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Restoring Empty Homes

The Guardian has written another article (Guardian, 20th April 2017) on the empty homes crisis in the UK. The article tables the numbers by value. Unsurprisingly London dwarfs all – primarily because of the average values in the capital.

https://www.theguardian.com/society/2017/apr/20/over-200000-homes-in-england-still-lying-empty-despite-housing-shortages

There are more people in the UK needing affordable homes than ever before. In England alone there is an estimated 1,688,892 households (GMB, 2014) on council housing waiting lists.

One of the main issues is that there are not enough homes in the UK to house these people and the core issue is there are not enough affordable homes for people to buy or rent. The demand for privately rented homes is so high the cost of privately renting is increasing rapidly which has lead to more people than before who are in work needing assistance with their rental payments from the government (Morris, 2014).

One argument to try and help ease the housing crisis is to bring back into use empty homes. Shelter has found 279,000 privately owned empty homes as well as 30,000 empty local authority and housing association owned (shelter 2071). There were 153,370 new homes built in 2016 (Department for communities and local government). The Barker review of housing supply stated that in England alone 240,000 homes a year are needed to keep up with household growth. Currently there is a shortfall of around 100,000 homes. If there is a way to get even 100,000 homes that are unused into use that are privately owned it would help reduce the 1.6 million households waiting for a home but it is hard to see what mechanisms the government would be willing to impose to make this work.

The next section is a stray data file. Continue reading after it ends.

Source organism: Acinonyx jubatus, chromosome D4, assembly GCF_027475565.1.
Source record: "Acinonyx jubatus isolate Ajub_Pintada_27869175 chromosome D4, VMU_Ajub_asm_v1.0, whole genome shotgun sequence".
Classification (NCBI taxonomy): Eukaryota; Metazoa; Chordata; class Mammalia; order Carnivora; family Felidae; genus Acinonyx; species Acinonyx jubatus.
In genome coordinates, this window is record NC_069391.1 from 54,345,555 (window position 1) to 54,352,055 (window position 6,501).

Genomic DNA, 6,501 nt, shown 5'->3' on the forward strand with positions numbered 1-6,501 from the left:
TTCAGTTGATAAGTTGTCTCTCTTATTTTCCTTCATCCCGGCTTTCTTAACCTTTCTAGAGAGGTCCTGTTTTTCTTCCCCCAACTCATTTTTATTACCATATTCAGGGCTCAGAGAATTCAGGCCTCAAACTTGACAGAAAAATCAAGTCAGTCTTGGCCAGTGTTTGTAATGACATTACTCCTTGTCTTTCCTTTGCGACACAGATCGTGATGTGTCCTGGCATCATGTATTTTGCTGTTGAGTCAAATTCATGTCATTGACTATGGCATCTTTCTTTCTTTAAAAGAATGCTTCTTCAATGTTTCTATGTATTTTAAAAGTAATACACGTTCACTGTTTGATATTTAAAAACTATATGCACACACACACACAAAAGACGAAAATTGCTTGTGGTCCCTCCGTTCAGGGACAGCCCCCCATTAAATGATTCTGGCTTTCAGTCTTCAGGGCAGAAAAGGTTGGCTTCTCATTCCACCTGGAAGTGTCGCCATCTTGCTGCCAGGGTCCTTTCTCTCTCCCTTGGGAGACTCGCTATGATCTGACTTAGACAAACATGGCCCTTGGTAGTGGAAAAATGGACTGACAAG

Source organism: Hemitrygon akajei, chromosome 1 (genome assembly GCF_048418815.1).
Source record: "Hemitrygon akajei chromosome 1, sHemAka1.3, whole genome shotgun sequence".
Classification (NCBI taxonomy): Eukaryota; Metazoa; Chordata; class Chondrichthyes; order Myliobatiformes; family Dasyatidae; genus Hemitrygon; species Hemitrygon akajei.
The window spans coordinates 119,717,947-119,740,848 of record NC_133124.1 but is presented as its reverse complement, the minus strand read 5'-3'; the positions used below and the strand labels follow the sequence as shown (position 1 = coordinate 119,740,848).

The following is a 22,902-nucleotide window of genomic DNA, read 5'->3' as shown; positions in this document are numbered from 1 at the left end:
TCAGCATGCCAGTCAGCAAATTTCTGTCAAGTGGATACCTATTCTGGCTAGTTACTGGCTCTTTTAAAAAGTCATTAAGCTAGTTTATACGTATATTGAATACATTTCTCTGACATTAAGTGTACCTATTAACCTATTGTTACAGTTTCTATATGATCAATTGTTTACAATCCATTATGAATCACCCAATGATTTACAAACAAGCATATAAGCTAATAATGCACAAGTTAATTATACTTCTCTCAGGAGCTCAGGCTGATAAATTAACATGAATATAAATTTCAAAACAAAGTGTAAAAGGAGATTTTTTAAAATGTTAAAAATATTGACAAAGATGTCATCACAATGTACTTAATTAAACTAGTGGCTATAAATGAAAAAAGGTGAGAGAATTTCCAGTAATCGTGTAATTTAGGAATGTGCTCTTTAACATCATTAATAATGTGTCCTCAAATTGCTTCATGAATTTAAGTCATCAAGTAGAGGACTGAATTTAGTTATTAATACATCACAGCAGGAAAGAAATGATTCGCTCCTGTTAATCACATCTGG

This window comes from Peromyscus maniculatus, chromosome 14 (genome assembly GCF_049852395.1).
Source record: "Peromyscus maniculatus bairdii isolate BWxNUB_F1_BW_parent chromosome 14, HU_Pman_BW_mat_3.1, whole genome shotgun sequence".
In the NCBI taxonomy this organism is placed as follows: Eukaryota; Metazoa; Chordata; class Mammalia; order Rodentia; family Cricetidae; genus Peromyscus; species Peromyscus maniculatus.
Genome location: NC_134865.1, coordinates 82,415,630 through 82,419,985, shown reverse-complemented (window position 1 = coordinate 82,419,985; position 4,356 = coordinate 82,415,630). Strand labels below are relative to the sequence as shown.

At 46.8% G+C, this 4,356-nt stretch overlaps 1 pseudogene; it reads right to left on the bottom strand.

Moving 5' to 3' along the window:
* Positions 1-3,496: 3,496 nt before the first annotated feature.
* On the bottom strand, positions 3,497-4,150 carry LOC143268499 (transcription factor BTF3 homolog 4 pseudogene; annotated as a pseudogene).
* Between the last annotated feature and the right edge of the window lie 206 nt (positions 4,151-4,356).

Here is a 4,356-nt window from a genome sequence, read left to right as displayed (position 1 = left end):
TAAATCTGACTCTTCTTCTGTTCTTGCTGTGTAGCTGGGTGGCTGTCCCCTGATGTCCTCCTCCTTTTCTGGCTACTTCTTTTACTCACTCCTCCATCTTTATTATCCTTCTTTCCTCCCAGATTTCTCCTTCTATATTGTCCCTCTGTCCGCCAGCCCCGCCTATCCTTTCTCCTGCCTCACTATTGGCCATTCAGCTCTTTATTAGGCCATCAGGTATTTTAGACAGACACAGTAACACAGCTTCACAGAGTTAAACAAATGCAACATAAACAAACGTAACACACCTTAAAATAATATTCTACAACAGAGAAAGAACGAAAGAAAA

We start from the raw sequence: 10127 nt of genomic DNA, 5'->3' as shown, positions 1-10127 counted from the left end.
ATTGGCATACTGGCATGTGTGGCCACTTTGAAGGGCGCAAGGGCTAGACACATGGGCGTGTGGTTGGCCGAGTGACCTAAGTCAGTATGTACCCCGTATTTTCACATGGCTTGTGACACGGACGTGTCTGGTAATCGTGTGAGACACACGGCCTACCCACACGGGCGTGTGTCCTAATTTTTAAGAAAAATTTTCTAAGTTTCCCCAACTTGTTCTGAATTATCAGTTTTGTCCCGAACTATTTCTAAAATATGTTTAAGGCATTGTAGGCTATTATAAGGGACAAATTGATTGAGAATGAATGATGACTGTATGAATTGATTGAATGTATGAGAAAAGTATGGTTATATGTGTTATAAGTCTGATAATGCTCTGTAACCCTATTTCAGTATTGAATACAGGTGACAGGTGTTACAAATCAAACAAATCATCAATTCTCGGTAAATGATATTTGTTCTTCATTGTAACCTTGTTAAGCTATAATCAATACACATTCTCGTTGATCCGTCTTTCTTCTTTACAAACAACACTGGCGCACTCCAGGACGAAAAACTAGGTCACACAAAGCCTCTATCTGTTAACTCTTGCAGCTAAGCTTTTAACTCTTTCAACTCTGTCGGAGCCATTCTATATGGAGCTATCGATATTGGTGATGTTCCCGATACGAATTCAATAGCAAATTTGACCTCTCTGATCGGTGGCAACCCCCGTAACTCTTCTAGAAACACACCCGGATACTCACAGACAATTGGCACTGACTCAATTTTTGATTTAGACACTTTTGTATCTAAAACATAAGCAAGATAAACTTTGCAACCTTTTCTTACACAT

Some of these homes (especially in central London boroughs such as Kensington and Chelsea, Westminster and Camden) are luxury homes that will not have affordable rents. If the homes could be provided at affordable rents, are the landlords willing or sufficiently incentivised to rent them? There is a limited amount of money councils have for compulsory purchase orders.

The core issue is the amount of social housing and affordable housing in the UK is limited and Local Authorities cannot build. A lot more levers will be needed to put privately owned houses back into use again. A couple of interesting ideas from other cities include:

  • Vancouver approved a 1% tax on homes that are not principal residences and are empty for more than six months a year.
  • Barcelona fines banks €60,000 for lending for homes that have been empty for over 2 years.
There are potential mechanisms for Governments and Local Authorities to do more. However, it is not a priority for the current government or likely to be a manifesto pledge.









 

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